She introduced it with
This week I wrote a response to the several occasions on which I had been challenged on my feminism by men and women who felt that I was misguided, wrong, aggressive or unhelpful in my responses to what I viewed as sexist behaviour.
Been there. Many times. I can remember heavy sighs back in the early 70s when I pointed out some (to me obvious, indeed blatant) bit of everyday sexism. And of course have been there again just lately, with people who consider themselves feminists nevertheless going into Full Outrage mode because I had the gall to criticize something sexist that Michael Shermer said.
(Really. Imagine it wasn’t Michael Shermer who said it. Imagine it was Mitt Romney. Imagine Mitt Romney was on a talk show and the conversation turned to the scarcity of women in politics. Imagine Mitt Romney said: “It’s who wants to stand up and talk about it, go on shows about it, go to conferences and speak about it, who’s intellectually active about it; you know, it’s more of a guy thing.” Imagine I did a blog post saying that was a sexist stereotype, and a particularly damaging one at that. Would there have been the same kind of outrage from the same people?
I don’t know the answer, of course, but I think it’s extremely unlikely.
Notice by the way how plausible it sounds as a thing Mitt Romney would say. Notice how well the clueless smug “that’s just how things are”ism fits Mitt Romney. Notice how many other clueless smug prosperous dudes one could slot in there and notice how unsurprising that remark would still be.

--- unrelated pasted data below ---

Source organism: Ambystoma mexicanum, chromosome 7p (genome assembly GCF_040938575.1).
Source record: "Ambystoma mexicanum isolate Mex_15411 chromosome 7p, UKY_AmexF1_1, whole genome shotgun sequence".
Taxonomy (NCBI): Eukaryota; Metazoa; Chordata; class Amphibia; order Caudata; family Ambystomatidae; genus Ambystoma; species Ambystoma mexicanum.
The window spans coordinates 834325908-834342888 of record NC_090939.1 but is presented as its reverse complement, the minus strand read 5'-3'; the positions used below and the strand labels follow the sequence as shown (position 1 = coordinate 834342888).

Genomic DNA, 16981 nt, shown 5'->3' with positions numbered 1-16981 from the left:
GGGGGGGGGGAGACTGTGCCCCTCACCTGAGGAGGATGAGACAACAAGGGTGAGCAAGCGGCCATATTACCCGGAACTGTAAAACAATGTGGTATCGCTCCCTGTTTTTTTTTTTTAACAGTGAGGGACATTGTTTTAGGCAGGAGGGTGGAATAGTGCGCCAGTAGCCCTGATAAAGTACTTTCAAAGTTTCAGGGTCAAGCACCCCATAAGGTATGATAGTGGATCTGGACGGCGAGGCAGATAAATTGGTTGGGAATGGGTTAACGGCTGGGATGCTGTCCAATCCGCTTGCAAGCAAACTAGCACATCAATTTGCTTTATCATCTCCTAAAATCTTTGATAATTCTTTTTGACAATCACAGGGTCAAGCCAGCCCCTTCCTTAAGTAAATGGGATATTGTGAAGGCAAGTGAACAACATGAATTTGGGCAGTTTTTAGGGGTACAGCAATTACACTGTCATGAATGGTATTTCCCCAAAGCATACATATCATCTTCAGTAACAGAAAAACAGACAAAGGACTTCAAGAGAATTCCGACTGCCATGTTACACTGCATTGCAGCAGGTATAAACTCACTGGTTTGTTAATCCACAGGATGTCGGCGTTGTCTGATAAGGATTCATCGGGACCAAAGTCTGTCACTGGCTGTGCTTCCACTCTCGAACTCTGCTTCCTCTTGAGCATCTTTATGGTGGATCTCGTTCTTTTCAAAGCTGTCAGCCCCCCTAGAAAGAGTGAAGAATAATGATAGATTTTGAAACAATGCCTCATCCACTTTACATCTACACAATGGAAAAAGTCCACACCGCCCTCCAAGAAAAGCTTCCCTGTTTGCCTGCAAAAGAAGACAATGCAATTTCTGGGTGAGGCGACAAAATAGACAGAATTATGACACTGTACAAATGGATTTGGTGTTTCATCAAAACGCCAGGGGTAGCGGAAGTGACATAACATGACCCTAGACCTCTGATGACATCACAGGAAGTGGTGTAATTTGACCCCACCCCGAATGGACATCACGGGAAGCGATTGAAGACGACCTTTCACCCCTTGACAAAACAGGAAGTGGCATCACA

So why is it so hard to see it that way when it’s Michael Shermer who said it?)
Back to Harriet Page.
…what I want to talk about is not the obvious misogyny that we can all agree to despise, but rather the unconscious behaviours and attitudes that go unchallenged because in this country there is a taboo about breaking the silence on the wearying, everyday grind of normal, legitimized sexism. And so I want to talk about the men who claim to stand on the side of equality but, through their words, actions and inaction, perpetuate the culture of sexism. I want to talk about feminism’s false allies; the men I call the sleepwalking sexists.
Sleepwalking because sleepwalkers can get aggressive if you wake them up suddenly.
And, in a way, this is exactly what happens when nice, reasonable men who call themselves feminists are called out on their unconsciously sexist behaviour and attitudes. These men have sleepwalked contentedly through the minefield of gender relations without ever having cause to question what they’re doing and then BAM. Some crazy feminist with no regard for how scary and disorienting it’s going to be comes along and wakes them up with the rude news that, actually, they have unintentionally been engaging in some pretty sexist behaviour.
BAM. Some crazy feminist who isn’t a big Name in Skepticismolandia comes along and says “that was a sexist stereotype.” And the world comes to an end.